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Updated: May 29, 2021

Let's take some time to dive deeper into urges.


Most of us think that an urge is something we have no control over. It's just there, with a mind of its own. We seem to obey it. We give into it. I want to offer that an urge comes from a thought. Perhaps, we could call it an innocent thought, that emerges and has its own life. We think it's harmless until giving into that urge starts to cause results in our lives that we don't want anymore.

I like the image of an innocent toddler who really, really wants something, so badly that he or she will throw a tantrum because that toddler thinks he or she will die if they don't get what they want. That toddlers brain is still immature, or rather it is controlled by the lower brain- the primal brain, it doesn't rationalize that they won't die if he or she doesn't get what they want. If you were to give into that toddler after she or he has thrown the tantrum the toddler will realize and associate that if I scream loud enough I'll get my reward.

When your brain starts a thought pattern of wanting a drink (urge), it starts out innocently. For example, I worked so hard today. I deserve it. My flight was delayed and I'm exhausted. My kids are driving me nuts, I just need to relax and unwind. I used to call it my mommy bubble. It usually started around dinner time when I was convinced I couldn't take any more noise or questions. All of these thoughts seem so calm and reasonable. So after many occasions of giving into the urge, my brain learned that those thoughts would get rewarded.

Reward and Pleasure

Your brain has one primal goal and that is to seek pleasure, avoid pain, with the least amount of effort. That is called the motivational triad. Your brain is seeking its reward. In our "caveman past" it was necessary to have rewards in order to survive. If we didn't have a reward for life's "jobs" we would have just stayed in our caves and not takes risks. Eventually our species would have died out.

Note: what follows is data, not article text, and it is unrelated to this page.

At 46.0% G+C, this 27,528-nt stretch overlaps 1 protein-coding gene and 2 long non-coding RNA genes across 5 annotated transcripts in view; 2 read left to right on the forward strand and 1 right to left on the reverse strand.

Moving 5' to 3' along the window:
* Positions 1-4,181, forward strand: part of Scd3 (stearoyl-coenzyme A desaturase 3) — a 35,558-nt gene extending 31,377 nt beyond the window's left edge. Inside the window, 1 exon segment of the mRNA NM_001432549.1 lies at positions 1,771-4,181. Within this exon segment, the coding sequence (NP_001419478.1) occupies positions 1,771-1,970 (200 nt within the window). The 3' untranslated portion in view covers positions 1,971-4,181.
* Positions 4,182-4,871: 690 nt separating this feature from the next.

Sex is a great example. Our brains get a high dose of dopamine when we have sex. The reason for that is so we continue to propagate our species. When we eat we also get a dopamine dose and the purpose is so we are healthy and energized. Unfortunately, alcohol releases a very high concentrated dose of dopamine. Therefore, it only makes sense that our brain seeks out this extreme hit of pleasure. This is a much higher concentration of a reward than the reward we get for going for a walk. This high influx of dopamine encourages our brain seek alcohol. It's a good indication that your brain is working exactly as it was designed to do. Pleasure, Reward, Little Amount of Effort.

Where Do I Begin to Break the Cycle?

To interrupt the urge for a drink, the first step is to pause and recognize the thoughts that come up for us. Be an observer. Imagine yourself as a bird up in a tree, on a branch, observing its surroundings. Step outside of your mind for a moment to observe your thoughts. Listen to them. Then, take a moment to drop down into your body. How do your thoughts make you feel? Perhaps, unsettled. Ask yourself, is there any harm in feeling unsettled? Will you die (like the toddler thinks they will)? Practicing this first step is the beginning of your journey. You can be the adult and rationalize that your won't die if you don't have that drink. The drink will always be there. But you can know that you won't die if you don't have it.

✅ P.S. Need a simple to follow step-by-step process to drink less? Check out my signature programs HERE.

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